National Biosecurity Committee presents at PHA-AHA Member Industry Forum

Members of the National Biosecurity Committee (NBC) made a series of presentations at the Plant Health Australia–Animal Health Australia joint member industry forum in November 2018.

Presentation topics included implementing recommendations from the Intergovernmental Agreement on Biosecurity (IGAB) Review, and experiences of recent biosecurity responses.

The NBC manages a national, strategic approach to biosecurity threats relating to plant, animal, marine and aquatic pests and diseases and is concerned with their impact on agricultural production, the environment, community well-being and social amenity.

The committee comprises of senior officials from the Australian, state and territory primary industry or environment departments and is chaired by the Secretary of the Department of Agriculture and Water Resources (DAWR), currently Daryl Quinlivan.

The NBC is supported by the Plant Health Committee (PHC), Environment and Invasives Committee (EIC) and National Biosecurity Communication and Engagement Network (NBCEN), Animal Health Committee and Marine Pest Sectoral Committee. PHA is involved as an observer in the PHC and as a member of EIC and NBCEN.

Lyn O’Connell, Deputy Secretary at DAWR, spoke to the forum about a range of initiatives, including:

The appointment of the Chief Environmental Biosecurity Officer, Ian Thompson, who is consulting on a list of pests and diseases of environmental concern. Consultations on the biosecurity imports levy on containers and bulk imports due to come into effect on 1 July 2019. Trials of new x-ray detection technology for greater visibility of high-risk material in baggage.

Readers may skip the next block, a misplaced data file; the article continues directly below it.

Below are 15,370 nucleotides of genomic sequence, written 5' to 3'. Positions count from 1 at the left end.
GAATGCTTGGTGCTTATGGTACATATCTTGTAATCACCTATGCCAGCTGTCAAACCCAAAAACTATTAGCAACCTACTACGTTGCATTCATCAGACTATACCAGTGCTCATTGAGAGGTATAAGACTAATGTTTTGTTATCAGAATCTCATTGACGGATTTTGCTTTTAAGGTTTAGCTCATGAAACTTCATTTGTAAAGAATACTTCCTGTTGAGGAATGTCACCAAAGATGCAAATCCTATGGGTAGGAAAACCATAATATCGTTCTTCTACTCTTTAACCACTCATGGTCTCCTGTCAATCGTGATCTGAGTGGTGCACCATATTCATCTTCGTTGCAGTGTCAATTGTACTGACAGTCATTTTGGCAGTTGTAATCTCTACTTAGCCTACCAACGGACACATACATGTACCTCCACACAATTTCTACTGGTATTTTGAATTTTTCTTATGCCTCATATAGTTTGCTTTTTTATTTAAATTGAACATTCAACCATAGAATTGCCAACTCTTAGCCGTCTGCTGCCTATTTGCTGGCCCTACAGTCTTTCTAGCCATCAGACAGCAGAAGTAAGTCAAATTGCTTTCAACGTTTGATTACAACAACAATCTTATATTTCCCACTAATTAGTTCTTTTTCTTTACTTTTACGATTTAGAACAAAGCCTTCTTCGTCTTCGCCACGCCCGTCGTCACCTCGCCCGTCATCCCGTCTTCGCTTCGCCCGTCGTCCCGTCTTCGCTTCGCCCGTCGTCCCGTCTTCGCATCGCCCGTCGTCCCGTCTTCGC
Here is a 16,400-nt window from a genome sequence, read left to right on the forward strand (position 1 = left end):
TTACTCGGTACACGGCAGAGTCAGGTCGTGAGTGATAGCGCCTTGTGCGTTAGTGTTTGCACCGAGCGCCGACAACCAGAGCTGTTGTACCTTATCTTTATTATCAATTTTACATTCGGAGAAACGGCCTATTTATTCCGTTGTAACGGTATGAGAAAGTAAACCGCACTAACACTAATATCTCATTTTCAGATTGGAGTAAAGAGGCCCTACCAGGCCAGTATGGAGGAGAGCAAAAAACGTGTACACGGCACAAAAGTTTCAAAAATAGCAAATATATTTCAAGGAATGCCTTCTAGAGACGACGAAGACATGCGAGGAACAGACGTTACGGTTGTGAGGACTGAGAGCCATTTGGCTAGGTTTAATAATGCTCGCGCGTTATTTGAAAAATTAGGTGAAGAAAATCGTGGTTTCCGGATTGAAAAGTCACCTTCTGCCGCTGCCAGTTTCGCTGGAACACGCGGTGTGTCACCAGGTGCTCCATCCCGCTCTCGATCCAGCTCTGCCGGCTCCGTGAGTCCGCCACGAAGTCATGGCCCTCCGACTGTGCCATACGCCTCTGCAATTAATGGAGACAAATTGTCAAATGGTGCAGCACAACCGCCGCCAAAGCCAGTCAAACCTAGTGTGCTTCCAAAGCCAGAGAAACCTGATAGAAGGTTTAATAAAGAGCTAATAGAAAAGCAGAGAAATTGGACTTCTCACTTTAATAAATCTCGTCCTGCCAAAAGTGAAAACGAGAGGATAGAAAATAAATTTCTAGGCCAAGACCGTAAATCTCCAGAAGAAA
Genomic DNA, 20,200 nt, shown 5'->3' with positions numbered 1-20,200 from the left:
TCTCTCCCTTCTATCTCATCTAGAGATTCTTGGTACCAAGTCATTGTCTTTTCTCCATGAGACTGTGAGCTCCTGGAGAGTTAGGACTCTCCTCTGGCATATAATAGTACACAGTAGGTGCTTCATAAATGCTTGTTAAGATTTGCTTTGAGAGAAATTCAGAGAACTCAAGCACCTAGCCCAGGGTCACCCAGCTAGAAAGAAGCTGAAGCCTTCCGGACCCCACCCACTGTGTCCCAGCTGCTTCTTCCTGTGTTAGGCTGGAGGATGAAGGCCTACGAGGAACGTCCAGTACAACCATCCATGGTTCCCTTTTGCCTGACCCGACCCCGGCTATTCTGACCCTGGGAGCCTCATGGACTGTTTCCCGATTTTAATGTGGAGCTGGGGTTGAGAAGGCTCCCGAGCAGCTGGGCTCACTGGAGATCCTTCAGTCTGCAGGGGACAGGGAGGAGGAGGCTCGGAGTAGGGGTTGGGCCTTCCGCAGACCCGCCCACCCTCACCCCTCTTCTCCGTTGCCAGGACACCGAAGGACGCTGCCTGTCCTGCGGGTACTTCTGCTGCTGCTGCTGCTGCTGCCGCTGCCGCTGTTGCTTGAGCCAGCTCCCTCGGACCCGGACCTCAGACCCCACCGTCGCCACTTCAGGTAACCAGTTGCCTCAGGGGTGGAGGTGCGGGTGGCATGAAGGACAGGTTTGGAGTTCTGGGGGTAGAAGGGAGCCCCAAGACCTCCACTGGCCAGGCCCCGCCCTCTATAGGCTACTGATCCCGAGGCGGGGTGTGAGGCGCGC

Will Zacharin, Department of Primary Industries and Resources SA, spoke about the importance of detecting pests and diseases early to improve the chances of control. He pointed out that:

If farmers have a biosecurity plan, preventing and, if necessary, eradicating a pest and disease will be much easier. Reporting early will allow quarantining of property and stop the spread to neighbours. Emergency response deeds provide owners with a framework for reimbursement of costs.

Lloyd Klumpp, Department of Primary Industries, Parks, Water and Environment Tasmania, spoke about the outbreaks of Queensland fruit fly in Tasmania in 2018. He said:

We can’t work in isolation to maintain the system for the benefit of everybody: by protecting each other we are protecting ourselves. Times are changing and pressures are building so we need to manage changing risks e.g. use of technology such as irradiation.

Sarah Corcoran, Department of Primary Industry and Resources NT spoke about the citrus canker incursion in the NT. She explained that:

Serendipitously the department had held an industry liaison workshop with PHA, AHA and local industry prior to the citrus canker detection. Following the detection, a control centre was operating within four days. The response has been supported through the national system and by over 104 people from across jurisdictions and industry who have assisted during the response. An agreed national protocol was established early to allow citrus producers to continue trade with minimal disruption.

Malcolm Letts, Department of Agriculture and Fisheries Queensland, spoke about Panama TR4 response in the banana industry. He reported that:

Industry and government worked well together during the response. The response has come a long way and disease has not travelled very far, however, parts of industry in north Queensland do not understand the risks. Hort Innovation and the Australian Banana Growers Council are supporting research on TR4.

Michael Crozier, for Beth Jones, of the Department of Jobs, Precincts and Regions, Victoria spoke about the response to the varroa mite detection at the Port of Melbourne in 2018. He said the department:

Was well prepared having done the Exercise Bee Prepared simulation exercises. Focused on communication with industry, doing surveillance and risk management.

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